Hope from solitude: Resting in stillness


In the world, we are continually asked to do more with less, and still maintain wellness in our lives. This equation is impossible. Yes, we can fool ourselves for a limited amount of time…but during that time, our health begins to fail, we miss family events, our relationships fail and for what?

Tomorrow will be week three in a four-part series of sermon messages on “Downtime” practicing solitude and silence. The first week challenged us to take time to get away and think about what is needed to make sound and solid decisions regarding the big things in life.

The second week was all about grief and loss and how take a break from others can give you time to reflect on how to deal with loss, and how individuals deal with the grieving process — each one of us is different in how we deal with each of these. It doesn’t matter if we are believers or not, we go through the same storms, however, we are not likely to be in the same boats. However the one thing we are all searching for is HOPE.

Henri Nouwe said, “In solitude, we come to know the Spirit who has already been given to us. The pains and struggles we encounter in our solitude thus become the way to hope, because our hope is not based on something that will happen after our sufferings are over, but on the real presence of God’s healing Spirit in the midst of these sufferings.”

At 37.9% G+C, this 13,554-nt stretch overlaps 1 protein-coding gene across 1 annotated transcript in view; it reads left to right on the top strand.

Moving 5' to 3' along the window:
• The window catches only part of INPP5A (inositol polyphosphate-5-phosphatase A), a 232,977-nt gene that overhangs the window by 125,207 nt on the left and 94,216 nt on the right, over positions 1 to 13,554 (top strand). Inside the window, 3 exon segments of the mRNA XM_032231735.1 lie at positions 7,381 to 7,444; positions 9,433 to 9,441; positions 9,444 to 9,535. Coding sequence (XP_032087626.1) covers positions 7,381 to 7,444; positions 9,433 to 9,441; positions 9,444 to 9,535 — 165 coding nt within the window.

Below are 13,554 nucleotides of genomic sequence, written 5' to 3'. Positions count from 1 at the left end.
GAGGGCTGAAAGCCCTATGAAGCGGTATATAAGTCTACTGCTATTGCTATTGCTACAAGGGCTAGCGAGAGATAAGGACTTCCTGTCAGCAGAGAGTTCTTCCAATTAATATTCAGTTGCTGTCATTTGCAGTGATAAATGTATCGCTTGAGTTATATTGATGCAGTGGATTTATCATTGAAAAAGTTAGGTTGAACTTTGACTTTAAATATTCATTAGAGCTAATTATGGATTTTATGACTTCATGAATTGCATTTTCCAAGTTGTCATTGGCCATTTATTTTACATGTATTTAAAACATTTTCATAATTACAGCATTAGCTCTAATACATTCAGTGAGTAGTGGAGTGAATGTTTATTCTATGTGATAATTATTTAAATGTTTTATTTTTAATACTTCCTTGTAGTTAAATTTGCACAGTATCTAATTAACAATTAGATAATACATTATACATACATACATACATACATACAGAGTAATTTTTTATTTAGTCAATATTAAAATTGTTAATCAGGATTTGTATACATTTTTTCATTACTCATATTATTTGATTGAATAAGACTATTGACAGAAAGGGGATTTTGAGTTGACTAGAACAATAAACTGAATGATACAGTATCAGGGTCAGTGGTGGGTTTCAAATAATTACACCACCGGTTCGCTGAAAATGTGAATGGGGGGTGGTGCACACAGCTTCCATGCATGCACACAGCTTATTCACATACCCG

I’ve been sharing the last couple of Sundays that when we take time to seek solitude and silence, we give ourselves a chance to quiet the world around us. In doing so, we seek needed peace through the word of God and making time to build our relationships with Him.

Another source that echoes this idea of hope from solitude is Max Lucado’s book, “Unshakable Hope: Building Our Lives on the Promises of God.”

Lucado points out what feels shaky in your world and how maybe you feel hurt by the past, disappointed by the present, or worried about the future. If so, he points out that there is hope. For every problem in life, God has given you a promise.

The focus for tomorrow’s sermon is on work, silence, and rest. I cannot stress enough that we require the rest so that we can recharge. Just as God gives people important work to do, God also asks people to rest periodically from their labor. Work gives each individual the opportunity to partner with God in his goals for creation, while rest lets that person enter into communion with God in enjoyment of creation.

Mark 6:30-32, says, “The apostles gathered together with Jesus; and they reported to Him all that they had done and taught. And He said to them, “Come away by yourselves to a secluded place and rest a while.” (For there were many people coming and going, and they did not even have time to eat.) They went away in the boat to a secluded place by themselves.”

I wish you all peace, solitude, and hope in all you do. Be well.


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